Types of Kinematic Joints in the Design of Machines

Joints are most important part of a mechanism. The resultant motion on operating a mechanism is determined by the kinematic joints connecting the members of the mechanism. The kinematic joints allow motion in some directions and constrain it in others. The types of motions allowed and constrained are related to the degrees of freedom of a joint. Read more about Degrees of Freedom (dof).


Basically the Kinematic Joints are classified into two categories based on the type of contact between the two members making a joint. It can be point, line or area contact.

1. Lower pair joint.

2. Higher pair joint.

But a third category of kinematic joint can also be created which is comprised of the joints formed by combination of two or more lower and/or higher pair joints. Such joints are termed as Compound Joints.

3. Compound Joints.

Lower Pair Joints

The two members forming a lower pair joint have area contact between the two mating surfaces. The contact stress is thus small for lower pair joint as compared to higher pair joints. Lower pair joints have long service life as the wear and stress is spread over larger surface area of contact and also allows for better lubrication. The degrees of freedom for a lower pair of joint is usually less as the requirement for area contact between the members constrains the geometry of the joint.

Examples of Lower Pair Joints

1. Revolute/Hinge Joint, 1 DoF

Lower Pair Joints

2. Prismatic/Slider Joint, 1 DoF

3. Srew/Helical Joint, 1 DoF

4. Cylindrical Joint, 2 DoF

5. Spherical/Ball Joint, 3 DoF

6. Planar Joint, 3 DoF

Higher Pair Joints

The contact between the two members of higher pair has point or line geometry. The contact stress for a higher pair joint is large because of very small contact area. If there is pure rolling contact between the members then at any point of time the contact point or line is at rest. There is no relative sliding between the contact surfaces and thus friction and wear will be negligible. The degrees of freedom for a higher pair of joint can be high as the point or line contact allows for less constrained motion of members.

Examples of Higher Pair Joints

1. Cylindrical roller, 1 DoF

cylindrical roller

2. Cam pair 2 DoF


Compound Joints

Lower pair and/or higher pair joints are combined as per the design requirement to obtain compound joints. Compound joints composed of higher pair joints can be kinematically equivalent to lower pair joints or vice verse. By such combinations desirable features from the combining joints are retained to obtain robust joints.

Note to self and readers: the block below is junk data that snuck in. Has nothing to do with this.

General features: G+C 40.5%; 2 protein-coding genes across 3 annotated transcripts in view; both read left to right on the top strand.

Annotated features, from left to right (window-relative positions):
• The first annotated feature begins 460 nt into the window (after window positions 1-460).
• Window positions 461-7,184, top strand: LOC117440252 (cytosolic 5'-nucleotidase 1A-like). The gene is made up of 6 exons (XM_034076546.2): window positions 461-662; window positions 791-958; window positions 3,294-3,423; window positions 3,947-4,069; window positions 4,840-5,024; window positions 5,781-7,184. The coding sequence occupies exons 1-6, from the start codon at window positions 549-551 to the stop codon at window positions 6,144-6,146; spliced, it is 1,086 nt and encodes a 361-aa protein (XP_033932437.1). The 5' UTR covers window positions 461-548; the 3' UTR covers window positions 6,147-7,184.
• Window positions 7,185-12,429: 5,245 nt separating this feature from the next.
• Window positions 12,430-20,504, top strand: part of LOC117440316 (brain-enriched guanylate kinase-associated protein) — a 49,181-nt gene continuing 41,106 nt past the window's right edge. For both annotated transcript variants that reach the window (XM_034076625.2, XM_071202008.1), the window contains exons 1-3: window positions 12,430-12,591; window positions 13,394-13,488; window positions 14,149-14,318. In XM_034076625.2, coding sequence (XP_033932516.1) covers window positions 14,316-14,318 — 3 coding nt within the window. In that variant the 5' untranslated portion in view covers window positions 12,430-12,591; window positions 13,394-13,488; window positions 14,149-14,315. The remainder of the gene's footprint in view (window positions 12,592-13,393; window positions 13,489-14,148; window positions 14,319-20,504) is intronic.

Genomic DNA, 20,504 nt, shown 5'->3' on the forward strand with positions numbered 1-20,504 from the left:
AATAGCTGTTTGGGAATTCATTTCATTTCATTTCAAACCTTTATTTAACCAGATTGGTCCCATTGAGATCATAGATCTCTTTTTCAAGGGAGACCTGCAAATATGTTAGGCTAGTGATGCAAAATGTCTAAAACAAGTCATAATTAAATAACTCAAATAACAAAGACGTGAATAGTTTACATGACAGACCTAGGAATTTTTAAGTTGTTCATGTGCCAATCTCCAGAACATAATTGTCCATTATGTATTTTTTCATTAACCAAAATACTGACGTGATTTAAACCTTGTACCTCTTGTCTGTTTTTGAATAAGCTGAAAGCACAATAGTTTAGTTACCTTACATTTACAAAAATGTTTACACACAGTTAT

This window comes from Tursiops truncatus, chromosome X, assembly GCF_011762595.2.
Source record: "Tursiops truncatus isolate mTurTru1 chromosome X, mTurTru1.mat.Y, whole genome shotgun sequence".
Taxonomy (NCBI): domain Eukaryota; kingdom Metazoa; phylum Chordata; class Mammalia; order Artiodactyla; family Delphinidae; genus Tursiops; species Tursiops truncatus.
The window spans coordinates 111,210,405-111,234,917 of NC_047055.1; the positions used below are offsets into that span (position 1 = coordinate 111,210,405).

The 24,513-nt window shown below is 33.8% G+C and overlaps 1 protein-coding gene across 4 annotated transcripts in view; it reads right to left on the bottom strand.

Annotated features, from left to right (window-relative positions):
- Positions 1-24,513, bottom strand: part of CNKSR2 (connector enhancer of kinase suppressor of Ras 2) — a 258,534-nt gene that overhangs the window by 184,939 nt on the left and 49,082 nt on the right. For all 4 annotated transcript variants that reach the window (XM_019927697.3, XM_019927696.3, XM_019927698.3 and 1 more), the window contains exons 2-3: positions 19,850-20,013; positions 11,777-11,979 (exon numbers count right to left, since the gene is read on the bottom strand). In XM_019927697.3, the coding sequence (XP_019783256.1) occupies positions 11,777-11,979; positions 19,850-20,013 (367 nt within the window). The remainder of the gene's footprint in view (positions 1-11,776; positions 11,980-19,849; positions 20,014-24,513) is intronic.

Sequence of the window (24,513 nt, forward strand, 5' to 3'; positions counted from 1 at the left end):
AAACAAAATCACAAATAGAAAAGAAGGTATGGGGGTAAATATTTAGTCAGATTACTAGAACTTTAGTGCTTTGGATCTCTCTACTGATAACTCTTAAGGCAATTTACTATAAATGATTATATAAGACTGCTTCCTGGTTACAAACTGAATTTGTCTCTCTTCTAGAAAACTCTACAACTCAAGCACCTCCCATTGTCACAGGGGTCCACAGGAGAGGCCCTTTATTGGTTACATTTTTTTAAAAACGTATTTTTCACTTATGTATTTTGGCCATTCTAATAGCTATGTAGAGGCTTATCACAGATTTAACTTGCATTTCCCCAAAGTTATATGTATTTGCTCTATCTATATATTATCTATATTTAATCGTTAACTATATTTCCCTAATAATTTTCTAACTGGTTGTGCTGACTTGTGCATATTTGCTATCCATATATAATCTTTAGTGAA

Examples of Compound Joints

Ball or Roller Bearings: The actual members in contact are balls or rollers with the inner and outer race. These are rolling contact which is a higher pair. But the overall joint has the motion geometry of revolute joint, a lower pair. A ball bearing has low friction properties of rolling contacts and higher load capacity of revolute joints. Ball or Roller Bearings are kinematically equivalent to simple revolute joint.

ball bearing

Universal of Hooke Joint: It is a combination of revolute joints and has two degrees of freedom.

Universal/Hooke Joint

This post is part of the series: Kinematics – Design of Mechanisms

Machines as simple as livers, machines such as James Watt’s steam engine and the industrial robots such as PUMA all are composed of mechanisms whether simple, complex or combination of many simple and complex mechanisms. These mechanisms are governed by Kinematics – the study of geometry and motion.
  1. Kinematics – Design of Mechanisms: Introduction
  2. Analysis and Synthesis in Machine Design
  3. Types of Kinematic Joints
  4. Degrees of Freedom
  5. Kinematics – Design of Mechanisms: Kinematic Inversion
  6. Kinematics – Actuation of Machines: Part I – Electrical Actuation
  7. Kinematics – Actuation of Machines: Part II – Hydraulic Actuation
  8. Kinematics – Actuation of Machines: Part III – Pneumatic Actuation
  9. Kinematics – Analysis of Mechanisms: Methods and Techniques
  10. Kinematics – Synthesis of Mechanisms: Methods and Techniques
  11. Four Bar Linkages in Machine Design
  12. Straight Line Mechanisms
  13. Kinematics – Special Mechanisms: Straight Line Mechanisms – II
  14. Exact Straight Line Mechanisms